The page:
Update – EU negotiations

Following my last update on 14 June, I have continued to work constructively with colleagues, whatever their views, both in the Government and on the backbenches, to seek a departure from the EU that prioritises business, prosperity and jobs.

The EU (Withdrawal) Bill returned to the House of Commons on Wednesday 20 June for one last significant vote, which focussed on whether Parliament should have a meaningful vote on the final withdrawal deal. I feel it is absolutely imperative that MPs have this vote, something I have been consistent on throughout. It will allow us to do our jobs in scrutinising the Government’s work on this most important of issues, and in the event of no deal being reached – which many people, from across different industries, believe would be deeply damaging to our economy – vote on whether it is in Britain’s best interests to leave on those terms.

I was prepared to push this matter to a vote, because the principle is so important, but I am pleased to say that by working with the Government we were able to achieve this, and give our full support to the Prime Minister before the European Council, without tying the hands of our negotiators. In my book, irrespective of your views on Brexit, that is a mutually successful outcome. Parliament will vote to approve the final withdrawal arrangements, and MPs will also be able to use every other tool at their disposal to hold the Government to account.

On 26 June the Bill received Royal Assent and was enshrined in law, something I welcome. Indeed, now it is decided that we are leaving the EU, it is vitally important that we do so in an orderly fashion, helping to ensure, as far as we can, legal continuity. This was a technical piece of legislation that concerned procedure, not issue, and by putting it on to the statute book, albeit with the proper checks and balances, we can now begin to transfer EU legislation into UK domestic law, making sure we are ready for our departure.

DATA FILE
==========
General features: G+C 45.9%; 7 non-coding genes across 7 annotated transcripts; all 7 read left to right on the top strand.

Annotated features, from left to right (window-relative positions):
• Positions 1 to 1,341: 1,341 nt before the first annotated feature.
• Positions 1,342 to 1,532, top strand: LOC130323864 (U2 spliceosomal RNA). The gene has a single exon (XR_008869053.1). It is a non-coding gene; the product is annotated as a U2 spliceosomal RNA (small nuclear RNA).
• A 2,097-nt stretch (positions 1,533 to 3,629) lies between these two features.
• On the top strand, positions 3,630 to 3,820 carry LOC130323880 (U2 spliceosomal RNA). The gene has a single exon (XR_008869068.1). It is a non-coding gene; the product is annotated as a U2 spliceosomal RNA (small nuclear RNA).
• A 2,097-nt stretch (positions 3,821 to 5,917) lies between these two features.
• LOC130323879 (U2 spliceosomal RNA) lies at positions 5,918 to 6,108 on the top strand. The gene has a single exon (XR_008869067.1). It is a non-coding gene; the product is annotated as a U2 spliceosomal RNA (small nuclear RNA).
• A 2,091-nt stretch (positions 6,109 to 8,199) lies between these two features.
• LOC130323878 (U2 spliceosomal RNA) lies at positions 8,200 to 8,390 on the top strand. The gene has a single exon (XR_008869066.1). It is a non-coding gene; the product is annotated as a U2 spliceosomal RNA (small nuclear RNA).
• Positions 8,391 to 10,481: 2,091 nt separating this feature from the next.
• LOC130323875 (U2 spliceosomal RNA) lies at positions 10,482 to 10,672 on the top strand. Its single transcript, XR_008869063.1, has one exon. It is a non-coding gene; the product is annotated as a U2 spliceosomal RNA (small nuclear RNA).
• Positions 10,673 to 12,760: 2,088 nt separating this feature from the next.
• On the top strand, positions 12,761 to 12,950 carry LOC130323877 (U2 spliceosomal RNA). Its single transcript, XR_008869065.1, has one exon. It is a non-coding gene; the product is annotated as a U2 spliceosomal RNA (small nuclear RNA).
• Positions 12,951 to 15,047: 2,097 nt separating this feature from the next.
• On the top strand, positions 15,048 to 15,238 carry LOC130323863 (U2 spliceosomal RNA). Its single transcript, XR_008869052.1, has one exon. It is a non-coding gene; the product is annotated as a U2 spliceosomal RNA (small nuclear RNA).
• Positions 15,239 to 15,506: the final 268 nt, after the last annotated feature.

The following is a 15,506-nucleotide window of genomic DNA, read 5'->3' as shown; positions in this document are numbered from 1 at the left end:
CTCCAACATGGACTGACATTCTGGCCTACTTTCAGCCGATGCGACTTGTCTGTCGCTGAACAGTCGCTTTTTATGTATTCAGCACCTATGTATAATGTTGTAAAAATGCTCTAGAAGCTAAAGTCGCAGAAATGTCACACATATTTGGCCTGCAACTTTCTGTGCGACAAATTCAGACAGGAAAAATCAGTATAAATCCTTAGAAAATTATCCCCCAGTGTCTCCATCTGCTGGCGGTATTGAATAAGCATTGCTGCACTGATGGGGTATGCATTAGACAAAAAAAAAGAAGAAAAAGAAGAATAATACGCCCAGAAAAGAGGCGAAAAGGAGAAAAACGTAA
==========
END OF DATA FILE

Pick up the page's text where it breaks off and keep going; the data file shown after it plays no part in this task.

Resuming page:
What form Brexit will actually take will depend, in part, on a few key events over the next few weeks. The Cabinet are meeting at Chequers tomorrow, where ministers will be looking at our options in terms of customs and the Northern Ireland border. Then, on the 16 and 17 July respectively, MPs will be debating the Taxation (Cross-Border) Trade Bill and the Trade Bill, which look at how we implement international trade agreements and regulate customs.

Although I have made no secret of my views on Brexit, unlike others, I do not approach these two fundamentally important questions from any entrenched, pre-conceived standpoint. My sole driver is ensuring, as a country, we are pro-business, and as a Government, absolutely committed to maintaining the Union. Narrow ideological considerations, no matter how strongly felt, cannot be allowed to damage our economy or fragment the UK, nor should the legitimate concerns of businesses be dismissed. The Conservative Party is a unionist and pro-business party or it is nothing.

Ideology never paid anyone’s rent, and what’s more, people did not vote to make themselves or their children poorer. When large businesses, like Airbus and Jaguar Land Rover, express their fears – which are based firmly in the real world, not on some obscure, theoretical stipulations of what Brexit should look like - we must sit up and listen. Businesses, big and small, drive the economy, create jobs, and generate significant tax revenue, all of which helps fund our vital public services. That is why economic prosperity must come first.

I hear, time and again, from businesses of all sizes, that they need the assurance of secure supply chains; unburdensome regulation and paperwork in relation to customs; and in financial services, both clarity and certainty of alignment and regulation. It is these things I will be pushing for over the coming weeks.

We have already been able to secure a number of improvements to our proposed departure by working constructively together. We have helped reinforce the Good Friday Agreement, and reinstated our commitment to it; made sure we can remain members of certain EU agencies that benefit us; protected the rights of genuine refugees; and enshrined important environmental standards. By giving the Prime Minister the room she needs to negotiate, and with a sensible willingness to compromise from both sides, I am confident we can achieve a successful deal. I am determined to do everything I can to make that happen.